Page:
$1.5M FEMA Award to Fund Study of Wildland Firefighting Health Risks
Adding up the toll of a massive wildland blaze like California’s 2018 Mendocino Complex Fire seems a straightforward exercise—one death, 280 buildings destroyed and 459,123 acres burned. But there may have been a hidden cost to the men and women who put their lives on the line to finally control it that couldn’t be assessed.
Until now, that is. A $1.5 million award from Federal Emergency Management Agency is financing a unique study to measure the pulmonary and cardiovascular dangers of wildland firefighting. Michael Gollner, an associate professor of fire protection engineering, is co-leading the project with researchers from Northeastern University.
“We put wildland firefighters in harm’s way to protect the natural environment, homes and property, and lives,” Gollner said. “The focus on firefighter safety has largely been about physical injuries such as burns—but as you can imagine, these firefighters are also exposed to a great deal of smoke.”
Wildland fire smoke contains particulate matter, carbon monoxide, volatile organic carbon compounds, and other toxic hazards that put firefighters at risk for cardiovascular disease and chronic obstructive pulmonary diseases like emphysema. However, he said, there have been no data on the long-term effects of exposure, even as the total area affected by fires grows steadily.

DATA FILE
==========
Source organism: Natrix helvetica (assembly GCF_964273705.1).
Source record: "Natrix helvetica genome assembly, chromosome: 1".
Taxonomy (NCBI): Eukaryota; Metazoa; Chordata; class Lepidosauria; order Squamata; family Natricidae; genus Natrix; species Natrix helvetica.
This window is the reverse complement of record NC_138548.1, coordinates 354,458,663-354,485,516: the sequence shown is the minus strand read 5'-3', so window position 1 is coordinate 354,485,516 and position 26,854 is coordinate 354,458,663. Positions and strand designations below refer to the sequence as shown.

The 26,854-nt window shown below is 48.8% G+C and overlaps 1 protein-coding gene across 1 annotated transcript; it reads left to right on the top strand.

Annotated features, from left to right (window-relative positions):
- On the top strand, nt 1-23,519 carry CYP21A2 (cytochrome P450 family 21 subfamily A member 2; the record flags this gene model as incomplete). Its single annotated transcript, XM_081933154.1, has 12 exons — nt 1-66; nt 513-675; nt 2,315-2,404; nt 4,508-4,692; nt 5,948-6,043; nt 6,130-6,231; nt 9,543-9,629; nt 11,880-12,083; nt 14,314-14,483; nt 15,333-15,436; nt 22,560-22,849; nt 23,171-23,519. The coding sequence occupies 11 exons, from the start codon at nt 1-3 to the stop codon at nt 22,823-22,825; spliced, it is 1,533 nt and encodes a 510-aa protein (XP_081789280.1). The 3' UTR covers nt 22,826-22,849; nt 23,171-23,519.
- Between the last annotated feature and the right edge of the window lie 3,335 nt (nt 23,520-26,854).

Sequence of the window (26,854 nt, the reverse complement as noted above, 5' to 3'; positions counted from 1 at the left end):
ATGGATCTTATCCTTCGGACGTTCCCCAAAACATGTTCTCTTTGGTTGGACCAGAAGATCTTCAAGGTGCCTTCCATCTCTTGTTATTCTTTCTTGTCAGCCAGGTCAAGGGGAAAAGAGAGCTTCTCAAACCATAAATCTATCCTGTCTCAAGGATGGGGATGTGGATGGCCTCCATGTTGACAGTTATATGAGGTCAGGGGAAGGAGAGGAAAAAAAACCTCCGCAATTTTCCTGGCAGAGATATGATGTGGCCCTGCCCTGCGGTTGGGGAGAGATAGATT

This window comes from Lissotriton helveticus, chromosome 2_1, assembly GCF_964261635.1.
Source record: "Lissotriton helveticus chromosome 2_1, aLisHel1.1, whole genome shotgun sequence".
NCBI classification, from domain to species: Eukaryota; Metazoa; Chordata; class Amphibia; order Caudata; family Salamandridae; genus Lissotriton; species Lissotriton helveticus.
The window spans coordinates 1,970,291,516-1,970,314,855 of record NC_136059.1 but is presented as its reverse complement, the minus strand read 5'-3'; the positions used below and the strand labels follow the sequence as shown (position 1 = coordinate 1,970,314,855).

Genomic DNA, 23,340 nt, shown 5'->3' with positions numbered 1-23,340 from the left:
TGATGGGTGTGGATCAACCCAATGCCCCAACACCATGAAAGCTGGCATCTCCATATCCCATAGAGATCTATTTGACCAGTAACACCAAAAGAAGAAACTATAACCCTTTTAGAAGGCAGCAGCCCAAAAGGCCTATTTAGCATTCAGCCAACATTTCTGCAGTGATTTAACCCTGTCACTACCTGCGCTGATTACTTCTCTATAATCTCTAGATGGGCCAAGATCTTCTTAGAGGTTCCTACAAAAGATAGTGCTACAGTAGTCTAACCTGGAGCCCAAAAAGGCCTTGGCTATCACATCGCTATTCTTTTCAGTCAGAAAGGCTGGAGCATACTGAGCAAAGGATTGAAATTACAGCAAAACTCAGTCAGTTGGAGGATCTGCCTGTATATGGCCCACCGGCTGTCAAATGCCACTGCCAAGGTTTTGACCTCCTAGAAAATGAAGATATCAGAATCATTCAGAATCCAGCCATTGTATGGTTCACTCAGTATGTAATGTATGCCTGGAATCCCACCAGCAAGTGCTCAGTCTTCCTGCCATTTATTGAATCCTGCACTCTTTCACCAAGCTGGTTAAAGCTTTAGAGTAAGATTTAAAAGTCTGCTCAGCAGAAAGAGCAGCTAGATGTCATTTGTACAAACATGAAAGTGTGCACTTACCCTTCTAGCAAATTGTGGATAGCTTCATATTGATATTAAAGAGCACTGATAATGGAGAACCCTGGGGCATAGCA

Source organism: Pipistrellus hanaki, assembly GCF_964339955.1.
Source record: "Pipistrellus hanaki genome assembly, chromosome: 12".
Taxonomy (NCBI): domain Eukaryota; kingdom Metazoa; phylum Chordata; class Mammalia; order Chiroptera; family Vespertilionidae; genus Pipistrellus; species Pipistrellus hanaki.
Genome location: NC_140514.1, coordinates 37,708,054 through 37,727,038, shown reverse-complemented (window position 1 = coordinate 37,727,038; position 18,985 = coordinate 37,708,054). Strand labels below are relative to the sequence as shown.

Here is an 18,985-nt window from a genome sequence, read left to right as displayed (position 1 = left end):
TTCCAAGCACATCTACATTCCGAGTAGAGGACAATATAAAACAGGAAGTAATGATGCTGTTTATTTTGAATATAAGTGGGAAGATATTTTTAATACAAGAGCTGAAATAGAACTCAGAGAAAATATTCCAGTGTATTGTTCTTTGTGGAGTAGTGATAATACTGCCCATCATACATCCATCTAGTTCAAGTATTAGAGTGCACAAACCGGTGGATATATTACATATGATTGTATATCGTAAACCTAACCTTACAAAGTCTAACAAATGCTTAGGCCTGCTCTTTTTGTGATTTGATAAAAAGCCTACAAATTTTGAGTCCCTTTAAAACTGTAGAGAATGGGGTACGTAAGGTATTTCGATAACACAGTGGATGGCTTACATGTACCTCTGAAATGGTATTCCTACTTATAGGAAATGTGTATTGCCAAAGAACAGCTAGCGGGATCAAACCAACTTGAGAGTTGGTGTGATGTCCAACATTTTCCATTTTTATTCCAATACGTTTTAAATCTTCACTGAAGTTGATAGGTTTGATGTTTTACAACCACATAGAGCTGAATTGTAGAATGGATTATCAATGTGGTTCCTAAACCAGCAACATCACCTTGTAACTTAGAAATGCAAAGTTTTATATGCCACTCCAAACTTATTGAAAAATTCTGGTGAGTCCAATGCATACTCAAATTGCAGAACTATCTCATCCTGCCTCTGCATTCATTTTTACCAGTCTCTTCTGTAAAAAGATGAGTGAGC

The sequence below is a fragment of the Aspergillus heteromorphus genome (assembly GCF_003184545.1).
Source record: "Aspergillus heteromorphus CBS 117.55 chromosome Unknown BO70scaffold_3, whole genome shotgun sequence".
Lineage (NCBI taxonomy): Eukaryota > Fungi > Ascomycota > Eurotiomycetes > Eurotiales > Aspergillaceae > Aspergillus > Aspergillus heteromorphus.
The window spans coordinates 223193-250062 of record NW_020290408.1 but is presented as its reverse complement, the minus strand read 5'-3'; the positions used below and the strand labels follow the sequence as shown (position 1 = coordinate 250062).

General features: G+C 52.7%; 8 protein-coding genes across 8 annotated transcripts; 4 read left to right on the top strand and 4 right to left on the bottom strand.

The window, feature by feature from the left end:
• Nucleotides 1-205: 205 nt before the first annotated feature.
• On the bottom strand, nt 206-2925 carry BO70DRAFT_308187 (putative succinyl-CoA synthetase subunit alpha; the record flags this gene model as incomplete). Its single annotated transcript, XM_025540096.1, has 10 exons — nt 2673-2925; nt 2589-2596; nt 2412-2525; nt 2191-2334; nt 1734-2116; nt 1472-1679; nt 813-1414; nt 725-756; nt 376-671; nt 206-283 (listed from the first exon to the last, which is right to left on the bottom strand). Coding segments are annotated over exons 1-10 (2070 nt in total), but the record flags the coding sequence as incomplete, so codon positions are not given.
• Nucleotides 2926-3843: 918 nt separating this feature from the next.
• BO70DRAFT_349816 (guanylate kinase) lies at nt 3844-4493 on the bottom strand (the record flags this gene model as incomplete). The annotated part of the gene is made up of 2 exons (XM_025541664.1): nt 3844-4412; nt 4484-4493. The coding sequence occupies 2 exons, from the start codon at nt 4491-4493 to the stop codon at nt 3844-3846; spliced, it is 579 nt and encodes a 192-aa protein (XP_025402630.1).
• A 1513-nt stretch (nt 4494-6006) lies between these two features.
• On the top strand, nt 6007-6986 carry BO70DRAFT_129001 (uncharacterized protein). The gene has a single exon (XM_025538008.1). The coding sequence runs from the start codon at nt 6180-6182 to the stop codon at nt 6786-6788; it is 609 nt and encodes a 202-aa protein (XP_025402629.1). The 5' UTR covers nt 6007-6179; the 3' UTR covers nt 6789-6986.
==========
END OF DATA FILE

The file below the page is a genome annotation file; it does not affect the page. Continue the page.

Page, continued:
While structural firefighters have relatively well-defined standards for respiratory and personal protective gear, wildland firefighters do not. And because wildland firefighters are often deployed for weeks at a time with sometimes repeated deployments over a fire season, they experience an exposure pattern that’s “incredibly difficult to study,” Gollner said.
The FEMA-funded research will look at different smoke exposures that mimic both smaller prescribed fires lit by professionals to head off larger burns, and large wildfires themselves—testing how much benefit is provided by different types of simple respiratory personal protective equipment. That includes the bandanas often worn by wildland firefighters, Gollner said.
“Bandanas are a common tactic because they don’t add an additional burden of weight to firefighters’ already strenuous activity,” he said. “However, it is unknown if, or to what extent, this provides health benefits.”
The research team, led by principal investigators and bioengineers Jessica Oakes and Chiara Bellini of Northeastern University, hopes the three-year project will inform which fire scenarios are the most damaging to pulmonary and cardiovascular health.
Perhaps most importantly, they said, it could lead to recommendations for respiratory personal protective equipment, along with possible changes in tactics to mitigate smoke exposure.